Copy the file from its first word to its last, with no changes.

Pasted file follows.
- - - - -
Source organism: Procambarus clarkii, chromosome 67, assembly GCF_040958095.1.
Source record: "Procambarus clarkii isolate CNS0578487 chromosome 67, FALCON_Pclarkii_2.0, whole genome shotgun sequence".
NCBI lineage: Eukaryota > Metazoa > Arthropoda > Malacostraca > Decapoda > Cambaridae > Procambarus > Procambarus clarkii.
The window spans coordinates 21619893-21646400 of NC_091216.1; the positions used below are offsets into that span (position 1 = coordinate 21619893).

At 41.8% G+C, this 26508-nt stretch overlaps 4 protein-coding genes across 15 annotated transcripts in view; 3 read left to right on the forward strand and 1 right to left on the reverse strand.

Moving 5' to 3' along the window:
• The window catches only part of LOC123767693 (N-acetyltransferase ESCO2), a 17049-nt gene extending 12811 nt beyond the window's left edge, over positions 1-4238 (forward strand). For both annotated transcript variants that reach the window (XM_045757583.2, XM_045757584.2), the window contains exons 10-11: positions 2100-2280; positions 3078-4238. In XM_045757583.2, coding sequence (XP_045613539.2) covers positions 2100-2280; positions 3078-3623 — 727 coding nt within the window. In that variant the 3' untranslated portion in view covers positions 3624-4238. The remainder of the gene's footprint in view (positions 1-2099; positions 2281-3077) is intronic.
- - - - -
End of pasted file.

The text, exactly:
Source organism: Procambarus clarkii, chromosome 67, assembly GCF_040958095.1.
Source record: "Procambarus clarkii isolate CNS0578487 chromosome 67, FALCON_Pclarkii_2.0, whole genome shotgun sequence".
NCBI lineage: Eukaryota > Metazoa > Arthropoda > Malacostraca > Decapoda > Cambaridae > Procambarus > Procambarus clarkii.
The window spans coordinates 21619893-21646400 of NC_091216.1; the positions used below are offsets into that span (position 1 = coordinate 21619893).

At 41.8% G+C, this 26508-nt stretch overlaps 4 protein-coding genes across 15 annotated transcripts in view; 3 read left to right on the forward strand and 1 right to left on the reverse strand.

Moving 5' to 3' along the window:
• The window catches only part of LOC123767693 (N-acetyltransferase ESCO2), a 17049-nt gene extending 12811 nt beyond the window's left edge, over positions 1-4238 (forward strand). For both annotated transcript variants that reach the window (XM_045757583.2, XM_045757584.2), the window contains exons 10-11: positions 2100-2280; positions 3078-4238. In XM_045757583.2, coding sequence (XP_045613539.2) covers positions 2100-2280; positions 3078-3623 — 727 coding nt within the window. In that variant the 3' untranslated portion in view covers positions 3624-4238. The remainder of the gene's footprint in view (positions 1-2099; positions 2281-3077) is intronic.